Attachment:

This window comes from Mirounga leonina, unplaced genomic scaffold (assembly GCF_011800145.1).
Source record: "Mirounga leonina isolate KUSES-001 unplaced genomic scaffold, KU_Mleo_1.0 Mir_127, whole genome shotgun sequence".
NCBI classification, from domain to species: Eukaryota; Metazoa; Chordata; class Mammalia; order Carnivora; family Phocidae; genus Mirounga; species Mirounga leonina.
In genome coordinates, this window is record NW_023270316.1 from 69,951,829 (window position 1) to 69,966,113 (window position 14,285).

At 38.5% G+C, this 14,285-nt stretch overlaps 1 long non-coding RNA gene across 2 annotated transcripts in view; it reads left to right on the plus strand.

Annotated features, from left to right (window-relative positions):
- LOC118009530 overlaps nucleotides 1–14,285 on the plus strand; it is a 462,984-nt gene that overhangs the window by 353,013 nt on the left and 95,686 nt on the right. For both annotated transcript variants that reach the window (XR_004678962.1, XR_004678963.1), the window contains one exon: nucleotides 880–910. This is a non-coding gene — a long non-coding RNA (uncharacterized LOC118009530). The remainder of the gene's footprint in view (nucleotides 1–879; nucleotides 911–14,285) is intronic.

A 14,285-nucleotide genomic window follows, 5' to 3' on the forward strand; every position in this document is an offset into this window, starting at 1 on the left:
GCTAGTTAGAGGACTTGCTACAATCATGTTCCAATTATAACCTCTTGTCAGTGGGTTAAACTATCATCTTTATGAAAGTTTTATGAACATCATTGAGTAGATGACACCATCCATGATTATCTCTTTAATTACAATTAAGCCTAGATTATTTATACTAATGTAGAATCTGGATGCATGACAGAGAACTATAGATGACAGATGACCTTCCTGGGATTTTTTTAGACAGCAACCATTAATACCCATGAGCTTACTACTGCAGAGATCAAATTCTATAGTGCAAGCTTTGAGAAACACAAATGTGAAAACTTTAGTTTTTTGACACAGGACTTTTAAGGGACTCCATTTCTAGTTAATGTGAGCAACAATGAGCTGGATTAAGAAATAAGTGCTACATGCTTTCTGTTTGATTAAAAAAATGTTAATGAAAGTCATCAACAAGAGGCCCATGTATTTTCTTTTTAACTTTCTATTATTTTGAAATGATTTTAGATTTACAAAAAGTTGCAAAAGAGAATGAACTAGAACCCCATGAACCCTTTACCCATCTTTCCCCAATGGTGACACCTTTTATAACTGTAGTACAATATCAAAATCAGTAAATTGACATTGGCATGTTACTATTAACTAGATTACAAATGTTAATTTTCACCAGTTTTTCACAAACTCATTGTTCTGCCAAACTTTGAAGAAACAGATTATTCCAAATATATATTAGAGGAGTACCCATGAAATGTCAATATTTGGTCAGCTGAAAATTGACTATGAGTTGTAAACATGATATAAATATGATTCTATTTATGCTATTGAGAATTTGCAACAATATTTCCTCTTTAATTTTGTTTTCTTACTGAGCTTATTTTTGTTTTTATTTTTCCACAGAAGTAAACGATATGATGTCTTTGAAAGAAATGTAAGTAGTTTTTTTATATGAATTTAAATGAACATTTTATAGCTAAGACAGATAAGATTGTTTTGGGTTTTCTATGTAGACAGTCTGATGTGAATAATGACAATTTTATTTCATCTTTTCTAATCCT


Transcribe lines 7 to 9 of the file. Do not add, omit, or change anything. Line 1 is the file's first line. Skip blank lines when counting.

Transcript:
- LOC118009530 overlaps nucleotides 1–14,285 on the plus strand; it is a 462,984-nt gene that overhangs the window by 353,013 nt on the left and 95,686 nt on the right. For both annotated transcript variants that reach the window (XR_004678962.1, XR_004678963.1), the window contains one exon: nucleotides 880–910. This is a non-coding gene — a long non-coding RNA (uncharacterized LOC118009530). The remainder of the gene's footprint in view (nucleotides 1–879; nucleotides 911–14,285) is intronic.

A 14,285-nucleotide genomic window follows, 5' to 3' on the forward strand; every position in this document is an offset into this window, starting at 1 on the left:
GCTAGTTAGAGGACTTGCTACAATCATGTTCCAATTATAACCTCTTGTCAGTGGGTTAAACTATCATCTTTATGAAAGTTTTATGAACATCATTGAGTAGATGACACCATCCATGATTATCTCTTTAATTACAATTAAGCCTAGATTATTTATACTAATGTAGAATCTGGATGCATGACAGAGAACTATAGATGACAGATGACCTTCCTGGGATTTTTTTAGACAGCAACCATTAATACCCATGAGCTTACTACTGCAGAGATCAAATTCTATAGTGCAAGCTTTGAGAAACACAAATGTGAAAACTTTAGTTTTTTGACACAGGACTTTTAAGGGACTCCATTTCTAGTTAATGTGAGCAACAATGAGCTGGATTAAGAAATAAGTGCTACATGCTTTCTGTTTGATTAAAAAAATGTTAATGAAAGTCATCAACAAGAGGCCCATGTATTTTCTTTTTAACTTTCTATTATTTTGAAATGATTTTAGATTTACAAAAAGTTGCAAAAGAGAATGAACTAGAACCCCATGAACCCTTTACCCATCTTTCCCCAATGGTGACACCTTTTATAACTGTAGTACAATATCAAAATCAGTAAATTGACATTGGCATGTTACTATTAACTAGATTACAAATGTTAATTTTCACCAGTTTTTCACAAACTCATTGTTCTGCCAAACTTTGAAGAAACAGATTATTCCAAATATATATTAGAGGAGTACCCATGAAATGTCAATATTTGGTCAGCTGAAAATTGACTATGAGTTGTAAACATGATATAAATATGATTCTATTTATGCTATTGAGAATTTGCAACAATATTTCCTCTTTAATTTTGTTTTCTTACTGAGCTTATTTTTGTTTTTATTTTTCCACAGAAGTAAACGATATGATGTCTTTGAAAGAAATGTAAGTAGTTTTTTTATATGAATTTAAATGAACATTTTATAGCTAAGACAGATAAGATTGTTTTGGGTTTTCTATGTAGACAGTCTGATGTGAATAATGACAATTTTATTTCATCTTTTCTAATCCT